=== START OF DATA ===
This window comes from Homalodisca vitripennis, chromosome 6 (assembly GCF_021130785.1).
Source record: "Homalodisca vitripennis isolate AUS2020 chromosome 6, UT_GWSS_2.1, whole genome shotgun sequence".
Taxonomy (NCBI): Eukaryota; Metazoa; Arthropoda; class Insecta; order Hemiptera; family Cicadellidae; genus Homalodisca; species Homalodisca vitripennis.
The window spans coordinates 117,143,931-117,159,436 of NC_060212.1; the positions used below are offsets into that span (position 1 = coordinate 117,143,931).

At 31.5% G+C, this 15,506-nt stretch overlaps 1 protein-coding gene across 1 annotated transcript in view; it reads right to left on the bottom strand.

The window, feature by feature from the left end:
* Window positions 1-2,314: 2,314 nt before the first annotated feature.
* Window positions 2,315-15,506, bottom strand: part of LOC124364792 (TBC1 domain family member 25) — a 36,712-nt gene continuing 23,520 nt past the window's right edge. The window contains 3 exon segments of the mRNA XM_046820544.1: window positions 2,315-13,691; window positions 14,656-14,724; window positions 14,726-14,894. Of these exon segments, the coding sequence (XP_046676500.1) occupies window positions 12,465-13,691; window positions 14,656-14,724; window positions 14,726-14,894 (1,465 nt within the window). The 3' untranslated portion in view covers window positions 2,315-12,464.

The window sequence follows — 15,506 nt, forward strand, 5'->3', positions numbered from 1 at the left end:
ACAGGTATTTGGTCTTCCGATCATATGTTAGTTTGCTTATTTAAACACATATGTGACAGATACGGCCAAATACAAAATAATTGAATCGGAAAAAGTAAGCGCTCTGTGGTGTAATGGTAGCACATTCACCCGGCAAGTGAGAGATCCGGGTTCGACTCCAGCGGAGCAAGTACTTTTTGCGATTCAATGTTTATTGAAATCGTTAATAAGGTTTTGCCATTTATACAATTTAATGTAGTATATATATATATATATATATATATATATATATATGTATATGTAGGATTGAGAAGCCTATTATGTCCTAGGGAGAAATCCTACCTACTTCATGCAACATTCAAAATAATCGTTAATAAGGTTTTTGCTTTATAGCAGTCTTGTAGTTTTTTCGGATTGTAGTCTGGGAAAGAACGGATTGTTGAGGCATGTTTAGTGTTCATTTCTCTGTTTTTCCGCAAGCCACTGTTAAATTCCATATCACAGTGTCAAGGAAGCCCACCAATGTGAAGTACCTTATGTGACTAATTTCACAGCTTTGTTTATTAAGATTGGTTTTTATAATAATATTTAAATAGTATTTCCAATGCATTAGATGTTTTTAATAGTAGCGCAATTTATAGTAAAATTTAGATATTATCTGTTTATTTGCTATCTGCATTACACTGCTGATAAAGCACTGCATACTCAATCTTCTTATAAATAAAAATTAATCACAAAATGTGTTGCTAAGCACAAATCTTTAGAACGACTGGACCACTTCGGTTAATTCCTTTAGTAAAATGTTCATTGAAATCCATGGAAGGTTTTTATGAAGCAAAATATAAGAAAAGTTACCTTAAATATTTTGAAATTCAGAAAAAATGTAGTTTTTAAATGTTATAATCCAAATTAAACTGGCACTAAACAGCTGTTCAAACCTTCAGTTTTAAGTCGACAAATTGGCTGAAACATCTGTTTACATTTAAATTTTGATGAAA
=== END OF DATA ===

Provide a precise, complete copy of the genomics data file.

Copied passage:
This window comes from Homalodisca vitripennis, chromosome 6 (assembly GCF_021130785.1).
Source record: "Homalodisca vitripennis isolate AUS2020 chromosome 6, UT_GWSS_2.1, whole genome shotgun sequence".
Taxonomy (NCBI): Eukaryota; Metazoa; Arthropoda; class Insecta; order Hemiptera; family Cicadellidae; genus Homalodisca; species Homalodisca vitripennis.
The window spans coordinates 117,143,931-117,159,436 of NC_060212.1; the positions used below are offsets into that span (position 1 = coordinate 117,143,931).

At 31.5% G+C, this 15,506-nt stretch overlaps 1 protein-coding gene across 1 annotated transcript in view; it reads right to left on the bottom strand.

The window, feature by feature from the left end:
* Window positions 1-2,314: 2,314 nt before the first annotated feature.
* Window positions 2,315-15,506, bottom strand: part of LOC124364792 (TBC1 domain family member 25) — a 36,712-nt gene continuing 23,520 nt past the window's right edge. The window contains 3 exon segments of the mRNA XM_046820544.1: window positions 2,315-13,691; window positions 14,656-14,724; window positions 14,726-14,894. Of these exon segments, the coding sequence (XP_046676500.1) occupies window positions 12,465-13,691; window positions 14,656-14,724; window positions 14,726-14,894 (1,465 nt within the window). The 3' untranslated portion in view covers window positions 2,315-12,464.

The window sequence follows — 15,506 nt, forward strand, 5'->3', positions numbered from 1 at the left end:
ACAGGTATTTGGTCTTCCGATCATATGTTAGTTTGCTTATTTAAACACATATGTGACAGATACGGCCAAATACAAAATAATTGAATCGGAAAAAGTAAGCGCTCTGTGGTGTAATGGTAGCACATTCACCCGGCAAGTGAGAGATCCGGGTTCGACTCCAGCGGAGCAAGTACTTTTTGCGATTCAATGTTTATTGAAATCGTTAATAAGGTTTTGCCATTTATACAATTTAATGTAGTATATATATATATATATATATATATATATATATATGTATATGTAGGATTGAGAAGCCTATTATGTCCTAGGGAGAAATCCTACCTACTTCATGCAACATTCAAAATAATCGTTAATAAGGTTTTTGCTTTATAGCAGTCTTGTAGTTTTTTCGGATTGTAGTCTGGGAAAGAACGGATTGTTGAGGCATGTTTAGTGTTCATTTCTCTGTTTTTCCGCAAGCCACTGTTAAATTCCATATCACAGTGTCAAGGAAGCCCACCAATGTGAAGTACCTTATGTGACTAATTTCACAGCTTTGTTTATTAAGATTGGTTTTTATAATAATATTTAAATAGTATTTCCAATGCATTAGATGTTTTTAATAGTAGCGCAATTTATAGTAAAATTTAGATATTATCTGTTTATTTGCTATCTGCATTACACTGCTGATAAAGCACTGCATACTCAATCTTCTTATAAATAAAAATTAATCACAAAATGTGTTGCTAAGCACAAATCTTTAGAACGACTGGACCACTTCGGTTAATTCCTTTAGTAAAATGTTCATTGAAATCCATGGAAGGTTTTTATGAAGCAAAATATAAGAAAAGTTACCTTAAATATTTTGAAATTCAGAAAAAATGTAGTTTTTAAATGTTATAATCCAAATTAAACTGGCACTAAACAGCTGTTCAAACCTTCAGTTTTAAGTCGACAAATTGGCTGAAACATCTGTTTACATTTAAATTTTGATGAAA